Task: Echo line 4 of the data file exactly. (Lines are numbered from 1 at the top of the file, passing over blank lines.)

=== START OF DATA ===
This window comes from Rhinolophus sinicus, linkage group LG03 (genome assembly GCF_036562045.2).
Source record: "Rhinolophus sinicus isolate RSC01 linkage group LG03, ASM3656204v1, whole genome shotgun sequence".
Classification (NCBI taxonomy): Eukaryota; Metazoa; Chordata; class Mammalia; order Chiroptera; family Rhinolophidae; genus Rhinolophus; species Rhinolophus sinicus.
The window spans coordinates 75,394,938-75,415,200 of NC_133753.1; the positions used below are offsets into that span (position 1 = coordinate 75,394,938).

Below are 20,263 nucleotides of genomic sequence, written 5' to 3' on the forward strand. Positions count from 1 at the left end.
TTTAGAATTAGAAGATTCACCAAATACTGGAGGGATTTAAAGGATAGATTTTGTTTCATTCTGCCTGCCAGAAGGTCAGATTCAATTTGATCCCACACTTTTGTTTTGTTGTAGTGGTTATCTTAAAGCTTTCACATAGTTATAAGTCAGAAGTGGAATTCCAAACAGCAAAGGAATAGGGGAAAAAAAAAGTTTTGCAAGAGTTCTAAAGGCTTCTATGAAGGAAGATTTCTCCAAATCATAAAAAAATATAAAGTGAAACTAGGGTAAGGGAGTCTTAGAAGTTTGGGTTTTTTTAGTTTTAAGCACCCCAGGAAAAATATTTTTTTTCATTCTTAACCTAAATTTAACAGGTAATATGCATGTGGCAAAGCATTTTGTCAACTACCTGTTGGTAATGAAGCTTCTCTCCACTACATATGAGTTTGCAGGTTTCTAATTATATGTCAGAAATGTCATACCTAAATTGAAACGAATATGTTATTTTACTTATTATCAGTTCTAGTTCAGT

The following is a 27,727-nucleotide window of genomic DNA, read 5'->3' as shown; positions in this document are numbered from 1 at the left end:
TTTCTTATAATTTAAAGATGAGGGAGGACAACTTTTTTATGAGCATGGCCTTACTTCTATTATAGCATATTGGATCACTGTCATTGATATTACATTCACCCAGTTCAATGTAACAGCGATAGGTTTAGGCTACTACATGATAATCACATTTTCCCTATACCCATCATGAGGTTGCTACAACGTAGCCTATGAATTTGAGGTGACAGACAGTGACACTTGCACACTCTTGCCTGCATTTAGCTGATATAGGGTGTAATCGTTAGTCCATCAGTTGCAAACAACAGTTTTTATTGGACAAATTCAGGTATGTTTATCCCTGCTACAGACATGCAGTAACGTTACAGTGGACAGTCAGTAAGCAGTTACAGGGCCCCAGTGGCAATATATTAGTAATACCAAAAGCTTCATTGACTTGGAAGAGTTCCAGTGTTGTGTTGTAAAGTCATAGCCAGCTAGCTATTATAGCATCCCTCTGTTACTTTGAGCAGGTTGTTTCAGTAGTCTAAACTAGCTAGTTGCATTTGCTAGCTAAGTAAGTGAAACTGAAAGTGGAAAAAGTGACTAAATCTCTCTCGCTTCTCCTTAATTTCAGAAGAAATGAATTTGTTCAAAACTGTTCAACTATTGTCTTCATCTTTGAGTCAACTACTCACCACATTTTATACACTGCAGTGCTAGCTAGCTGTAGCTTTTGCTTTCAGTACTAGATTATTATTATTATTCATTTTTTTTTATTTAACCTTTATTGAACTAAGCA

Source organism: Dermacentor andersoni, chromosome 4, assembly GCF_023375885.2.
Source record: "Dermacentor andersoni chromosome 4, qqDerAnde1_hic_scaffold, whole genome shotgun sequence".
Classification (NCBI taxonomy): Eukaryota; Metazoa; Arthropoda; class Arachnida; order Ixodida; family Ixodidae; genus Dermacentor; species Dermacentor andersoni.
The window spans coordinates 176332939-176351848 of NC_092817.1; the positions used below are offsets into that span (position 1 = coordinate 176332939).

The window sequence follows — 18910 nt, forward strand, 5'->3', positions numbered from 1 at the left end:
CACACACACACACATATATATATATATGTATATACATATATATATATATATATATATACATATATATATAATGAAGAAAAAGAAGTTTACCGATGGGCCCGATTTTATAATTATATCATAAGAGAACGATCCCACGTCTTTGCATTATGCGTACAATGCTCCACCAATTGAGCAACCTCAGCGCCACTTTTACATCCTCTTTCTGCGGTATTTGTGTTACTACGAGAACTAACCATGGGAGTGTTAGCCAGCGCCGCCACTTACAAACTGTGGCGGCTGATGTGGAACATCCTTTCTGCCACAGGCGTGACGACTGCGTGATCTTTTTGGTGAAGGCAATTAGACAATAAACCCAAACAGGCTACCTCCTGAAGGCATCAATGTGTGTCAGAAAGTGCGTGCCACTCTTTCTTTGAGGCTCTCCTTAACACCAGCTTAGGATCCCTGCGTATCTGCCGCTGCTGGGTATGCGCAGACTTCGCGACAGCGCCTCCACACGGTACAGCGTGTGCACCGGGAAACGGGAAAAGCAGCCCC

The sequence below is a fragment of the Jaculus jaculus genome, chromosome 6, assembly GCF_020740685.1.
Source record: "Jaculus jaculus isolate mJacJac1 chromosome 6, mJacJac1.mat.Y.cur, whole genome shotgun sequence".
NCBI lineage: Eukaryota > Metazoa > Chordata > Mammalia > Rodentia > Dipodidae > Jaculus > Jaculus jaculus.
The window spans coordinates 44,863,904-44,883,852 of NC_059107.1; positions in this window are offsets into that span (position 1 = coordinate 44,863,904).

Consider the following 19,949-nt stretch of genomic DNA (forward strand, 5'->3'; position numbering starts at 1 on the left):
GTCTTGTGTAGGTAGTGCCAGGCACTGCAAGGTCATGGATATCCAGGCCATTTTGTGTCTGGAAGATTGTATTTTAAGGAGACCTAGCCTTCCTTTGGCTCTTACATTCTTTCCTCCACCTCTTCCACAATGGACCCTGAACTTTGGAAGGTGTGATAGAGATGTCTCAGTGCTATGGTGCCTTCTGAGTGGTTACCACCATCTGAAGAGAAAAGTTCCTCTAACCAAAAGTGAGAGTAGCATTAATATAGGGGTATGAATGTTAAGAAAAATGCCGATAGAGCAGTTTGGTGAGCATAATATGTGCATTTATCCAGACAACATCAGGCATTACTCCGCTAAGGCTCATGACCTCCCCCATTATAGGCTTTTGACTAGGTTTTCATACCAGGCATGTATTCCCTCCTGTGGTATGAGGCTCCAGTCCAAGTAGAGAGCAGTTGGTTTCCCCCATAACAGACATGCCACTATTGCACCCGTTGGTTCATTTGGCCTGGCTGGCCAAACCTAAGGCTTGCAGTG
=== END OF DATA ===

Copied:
The window spans coordinates 75,394,938-75,415,200 of NC_133753.1; the positions used below are offsets into that span (position 1 = coordinate 75,394,938).